The prognosis for patients diagnosed with neuroblastoma depends on age at diagnosis, extent of disease, presence of image defined risk factors, tumor differentiations, MYCN amplification, and other chromosomal abnormalities. Patients with metastatic neuroblastoma can be stratified into low-, intermediate-, or high-risk groups.6 Studies suggest that for low- and intermediate-risk patients, complete resection of the tumor is often unnecessary for recovery.3 Patients of intermediate risk may receive chemotherapy to shrink their tumor before undergoing surgery.3 For high-risk patients, treatment includes neoadjuvant chemotherapy, surgical resection, adjuvant high-dose chemotherapy, with hematopoietic stem cell rescue, and radiation therapy.3 Low-risk patients have a 5-year event-free survival rate of 75-85%. This rate falls to 50-75% for patients with intermediate risk and less than 50% for children with high-risk disease.

Conclusion

Despite the rarity of neuroblastoma, it accounts for up to 15% of pediatric cancer fatalities.3 Bone and bone marrow are two of the most common sites of metastasis.3 The highly variable symptoms of neuroblastoma make diagnosis challenging, especially in patients with atypical symptoms. Although uncommon, neuroblastoma should be considered in the differential diagnosis of patients presenting with bone pain and protean systemic symptoms like fever.

References

  1. Luksch R, Castellani MR, Collini P, et al. Neuroblastoma (Peripheral neuroblastic tumours). Crit Rev Oncol Hematol. 2016;107:163-181.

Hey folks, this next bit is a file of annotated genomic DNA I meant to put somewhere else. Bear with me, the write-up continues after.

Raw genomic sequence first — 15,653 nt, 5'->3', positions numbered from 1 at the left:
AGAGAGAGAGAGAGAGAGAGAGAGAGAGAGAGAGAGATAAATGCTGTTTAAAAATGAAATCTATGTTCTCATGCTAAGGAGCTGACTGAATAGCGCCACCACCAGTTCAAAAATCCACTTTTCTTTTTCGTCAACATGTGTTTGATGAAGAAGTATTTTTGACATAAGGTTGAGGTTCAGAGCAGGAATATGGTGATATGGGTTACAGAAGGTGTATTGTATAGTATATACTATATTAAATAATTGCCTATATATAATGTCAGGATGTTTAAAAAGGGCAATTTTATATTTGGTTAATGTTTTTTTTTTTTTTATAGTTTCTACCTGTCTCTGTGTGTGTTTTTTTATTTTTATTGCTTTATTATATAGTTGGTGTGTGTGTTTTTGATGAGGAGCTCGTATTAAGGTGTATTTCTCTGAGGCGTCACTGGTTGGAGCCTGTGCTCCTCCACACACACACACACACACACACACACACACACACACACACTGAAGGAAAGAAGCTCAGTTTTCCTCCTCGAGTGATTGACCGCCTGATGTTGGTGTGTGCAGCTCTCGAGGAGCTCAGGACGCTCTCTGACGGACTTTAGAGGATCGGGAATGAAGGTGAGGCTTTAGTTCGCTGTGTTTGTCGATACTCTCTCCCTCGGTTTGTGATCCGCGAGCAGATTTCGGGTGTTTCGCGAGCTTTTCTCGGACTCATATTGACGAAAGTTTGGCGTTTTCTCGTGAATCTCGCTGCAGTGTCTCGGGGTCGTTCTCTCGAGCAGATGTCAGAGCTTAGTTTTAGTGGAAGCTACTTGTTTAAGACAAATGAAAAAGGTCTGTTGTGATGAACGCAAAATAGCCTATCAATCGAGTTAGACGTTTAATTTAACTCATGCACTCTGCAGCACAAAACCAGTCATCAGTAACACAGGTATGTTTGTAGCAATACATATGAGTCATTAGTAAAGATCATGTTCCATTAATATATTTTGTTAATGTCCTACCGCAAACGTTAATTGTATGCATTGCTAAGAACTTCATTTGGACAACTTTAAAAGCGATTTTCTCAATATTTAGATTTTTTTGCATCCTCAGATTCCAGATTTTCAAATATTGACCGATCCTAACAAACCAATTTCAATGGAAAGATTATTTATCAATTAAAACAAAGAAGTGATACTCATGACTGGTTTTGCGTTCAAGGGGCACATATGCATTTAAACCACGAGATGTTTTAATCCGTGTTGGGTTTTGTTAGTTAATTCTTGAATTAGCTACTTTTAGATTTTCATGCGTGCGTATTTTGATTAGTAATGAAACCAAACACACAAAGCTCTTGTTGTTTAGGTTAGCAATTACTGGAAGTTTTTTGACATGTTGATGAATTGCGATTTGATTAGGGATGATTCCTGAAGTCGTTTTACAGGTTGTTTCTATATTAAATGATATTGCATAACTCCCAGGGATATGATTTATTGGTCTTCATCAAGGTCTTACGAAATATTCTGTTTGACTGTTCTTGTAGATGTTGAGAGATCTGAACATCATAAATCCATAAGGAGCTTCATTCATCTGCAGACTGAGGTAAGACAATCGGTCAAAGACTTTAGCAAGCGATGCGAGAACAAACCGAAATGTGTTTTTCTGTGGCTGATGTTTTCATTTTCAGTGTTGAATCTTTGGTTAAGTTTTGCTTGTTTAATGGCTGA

2. Chu CM, Rasalkar DD, Hu YJ et al. Clinical presentations and imaging findings of neuroblastoma beyond abdominal mass and a review of imaging algorithm. Br J Radiol. 2011; 84:81-91.
  3. Swift CC, Eklund MJ, Kraveka JM, Alazraki AL. Updates in diagnosis, management, and treatment of neuroblastoma. Radiographics. 2018; 38:566-580. doi: 10.1148/rg.2018170132.
  4. David R, Lamki N, Fan S, et al. The many faces of neuroblastoma. Radiographics. 1989; 9(5):859-882. doi:10.1148/radiographics.9.5.2678295.
  5. Towbin R, Gruppo R: Pulmonary metastases in neuroblastoma. Am J Roentgenol. 1982; 138:75-78.
  6. Cohn SL, Pearson AD, London WB, et al. The International Neuroblastoma Risk Group (INRG) Classification System: An INRG Task Force Report. J. Clin. Oncol. 2009;27:289-297. doi: 10.1200/JCO.2008.16.6785.
Back To Top

Schaaf AL, Towbin RB, Schaefer CM, Towbin AJ.  Metastatic Neuroblastoma.  Appl Radiol.  2022;51(2):45-47.

About the Author

Amanda L Schaaf; Richard B Towbin, MD; Carrie M. Schaefer, MD; Alexander J. Towbin, MD

Amanda L Schaaf; Richard B Towbin, MD; Carrie M. Schaefer, MD; Alexander J. Towbin, MD

Affiliations: University of Arizona College of Medicine-Phoenix (Ms. Schaaf), Phoenix Children’s Hospital (Drs R Towbin, Schaefer); Cincinnati Children’s Hospital and Cincinnati College of Medicine (Dr A Towbin).

Copyright © Anderson Publishing 2022